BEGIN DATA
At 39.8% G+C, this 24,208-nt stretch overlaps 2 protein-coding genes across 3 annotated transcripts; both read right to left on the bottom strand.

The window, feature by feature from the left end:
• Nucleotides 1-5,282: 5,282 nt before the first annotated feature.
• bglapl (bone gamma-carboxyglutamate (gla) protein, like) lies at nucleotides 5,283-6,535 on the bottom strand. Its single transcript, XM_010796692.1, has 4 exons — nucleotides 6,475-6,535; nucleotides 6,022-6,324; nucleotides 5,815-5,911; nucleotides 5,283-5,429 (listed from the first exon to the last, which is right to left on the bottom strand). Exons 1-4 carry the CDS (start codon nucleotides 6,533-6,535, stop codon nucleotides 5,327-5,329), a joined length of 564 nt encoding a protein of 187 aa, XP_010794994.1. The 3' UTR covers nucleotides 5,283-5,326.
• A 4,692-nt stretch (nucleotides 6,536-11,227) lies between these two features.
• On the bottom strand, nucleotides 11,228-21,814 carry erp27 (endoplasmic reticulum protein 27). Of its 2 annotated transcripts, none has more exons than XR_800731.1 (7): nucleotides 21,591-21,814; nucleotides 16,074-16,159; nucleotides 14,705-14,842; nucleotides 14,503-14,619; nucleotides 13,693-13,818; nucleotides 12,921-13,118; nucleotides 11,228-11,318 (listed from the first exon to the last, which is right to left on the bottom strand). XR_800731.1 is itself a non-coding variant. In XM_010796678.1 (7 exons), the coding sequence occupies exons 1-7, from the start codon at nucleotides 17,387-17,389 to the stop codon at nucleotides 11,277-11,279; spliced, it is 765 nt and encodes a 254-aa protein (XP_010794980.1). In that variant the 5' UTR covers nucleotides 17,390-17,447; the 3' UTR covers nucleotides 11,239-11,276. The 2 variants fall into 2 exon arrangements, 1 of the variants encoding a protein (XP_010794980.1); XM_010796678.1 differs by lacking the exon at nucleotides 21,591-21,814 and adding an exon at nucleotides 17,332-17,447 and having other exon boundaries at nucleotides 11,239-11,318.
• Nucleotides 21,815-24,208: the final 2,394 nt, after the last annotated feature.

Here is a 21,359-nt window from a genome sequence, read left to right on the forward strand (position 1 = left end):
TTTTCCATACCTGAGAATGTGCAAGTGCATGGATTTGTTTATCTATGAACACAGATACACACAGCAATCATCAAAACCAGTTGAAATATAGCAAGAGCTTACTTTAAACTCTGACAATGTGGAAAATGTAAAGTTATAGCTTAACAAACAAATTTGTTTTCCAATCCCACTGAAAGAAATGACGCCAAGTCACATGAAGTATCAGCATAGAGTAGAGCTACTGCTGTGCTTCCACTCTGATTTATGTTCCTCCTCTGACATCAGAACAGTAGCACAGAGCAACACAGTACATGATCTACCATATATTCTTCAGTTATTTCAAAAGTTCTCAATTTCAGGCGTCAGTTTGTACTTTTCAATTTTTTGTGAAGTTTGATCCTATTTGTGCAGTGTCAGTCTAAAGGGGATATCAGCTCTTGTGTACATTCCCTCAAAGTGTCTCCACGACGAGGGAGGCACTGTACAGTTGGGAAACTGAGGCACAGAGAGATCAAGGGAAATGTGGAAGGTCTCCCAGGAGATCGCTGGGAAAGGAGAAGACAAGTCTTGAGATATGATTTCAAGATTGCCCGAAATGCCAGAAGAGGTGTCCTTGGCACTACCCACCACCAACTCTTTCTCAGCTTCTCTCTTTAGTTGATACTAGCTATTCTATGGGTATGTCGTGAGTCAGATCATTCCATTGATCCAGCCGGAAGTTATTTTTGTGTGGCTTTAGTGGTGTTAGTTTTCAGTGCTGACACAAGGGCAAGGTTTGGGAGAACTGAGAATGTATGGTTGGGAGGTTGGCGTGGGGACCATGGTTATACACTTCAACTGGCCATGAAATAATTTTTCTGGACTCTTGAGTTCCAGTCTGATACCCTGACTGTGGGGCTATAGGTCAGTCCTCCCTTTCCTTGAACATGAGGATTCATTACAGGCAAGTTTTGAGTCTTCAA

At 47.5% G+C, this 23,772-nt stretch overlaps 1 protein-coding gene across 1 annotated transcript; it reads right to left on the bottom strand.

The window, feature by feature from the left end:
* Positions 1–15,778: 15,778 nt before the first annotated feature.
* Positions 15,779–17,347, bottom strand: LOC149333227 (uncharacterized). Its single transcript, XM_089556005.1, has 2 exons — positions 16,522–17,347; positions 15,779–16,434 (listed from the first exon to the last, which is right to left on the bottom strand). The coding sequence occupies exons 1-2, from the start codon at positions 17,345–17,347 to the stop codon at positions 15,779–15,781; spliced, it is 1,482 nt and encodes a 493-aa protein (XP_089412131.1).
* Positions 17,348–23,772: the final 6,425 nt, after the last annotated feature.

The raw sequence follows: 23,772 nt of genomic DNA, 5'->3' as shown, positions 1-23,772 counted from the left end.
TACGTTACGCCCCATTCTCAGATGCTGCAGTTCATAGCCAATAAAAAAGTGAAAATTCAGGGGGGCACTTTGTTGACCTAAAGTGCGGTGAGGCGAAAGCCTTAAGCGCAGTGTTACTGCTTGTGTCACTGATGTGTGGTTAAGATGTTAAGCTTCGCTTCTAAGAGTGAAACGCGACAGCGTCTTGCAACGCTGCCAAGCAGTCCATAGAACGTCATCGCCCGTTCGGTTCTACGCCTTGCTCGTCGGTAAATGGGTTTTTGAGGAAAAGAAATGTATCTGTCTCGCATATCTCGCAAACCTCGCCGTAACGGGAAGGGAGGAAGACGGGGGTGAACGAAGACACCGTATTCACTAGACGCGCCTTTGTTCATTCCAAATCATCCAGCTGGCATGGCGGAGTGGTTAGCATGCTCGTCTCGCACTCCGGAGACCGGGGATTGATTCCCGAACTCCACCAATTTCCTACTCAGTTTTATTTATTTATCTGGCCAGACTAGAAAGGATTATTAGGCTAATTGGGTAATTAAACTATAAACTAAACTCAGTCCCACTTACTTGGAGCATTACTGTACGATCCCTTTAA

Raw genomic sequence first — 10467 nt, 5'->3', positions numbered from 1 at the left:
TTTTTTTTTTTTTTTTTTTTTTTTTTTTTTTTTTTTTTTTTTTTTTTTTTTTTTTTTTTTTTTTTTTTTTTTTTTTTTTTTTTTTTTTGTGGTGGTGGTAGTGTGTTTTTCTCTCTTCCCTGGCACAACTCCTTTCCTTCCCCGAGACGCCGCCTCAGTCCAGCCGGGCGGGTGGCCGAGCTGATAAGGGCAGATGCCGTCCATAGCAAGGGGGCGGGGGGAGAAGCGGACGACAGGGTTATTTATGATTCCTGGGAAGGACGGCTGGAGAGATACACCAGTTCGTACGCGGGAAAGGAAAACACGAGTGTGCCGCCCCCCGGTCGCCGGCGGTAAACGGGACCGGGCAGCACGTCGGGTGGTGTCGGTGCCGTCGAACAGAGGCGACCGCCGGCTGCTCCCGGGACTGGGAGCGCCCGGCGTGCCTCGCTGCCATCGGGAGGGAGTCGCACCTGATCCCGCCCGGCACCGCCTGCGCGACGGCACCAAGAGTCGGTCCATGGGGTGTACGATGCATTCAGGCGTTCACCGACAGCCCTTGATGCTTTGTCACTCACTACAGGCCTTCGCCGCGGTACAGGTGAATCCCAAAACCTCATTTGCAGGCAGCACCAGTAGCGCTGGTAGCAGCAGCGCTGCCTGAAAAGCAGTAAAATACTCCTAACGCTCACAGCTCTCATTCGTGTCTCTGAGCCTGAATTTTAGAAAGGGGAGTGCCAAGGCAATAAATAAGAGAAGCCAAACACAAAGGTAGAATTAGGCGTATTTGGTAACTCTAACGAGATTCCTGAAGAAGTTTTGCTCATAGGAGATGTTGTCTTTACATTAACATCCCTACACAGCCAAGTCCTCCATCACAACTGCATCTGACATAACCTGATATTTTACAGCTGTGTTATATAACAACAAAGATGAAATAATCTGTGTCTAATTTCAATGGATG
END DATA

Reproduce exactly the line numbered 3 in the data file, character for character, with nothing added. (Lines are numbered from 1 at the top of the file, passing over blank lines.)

• Nucleotides 1-5,282: 5,282 nt before the first annotated feature.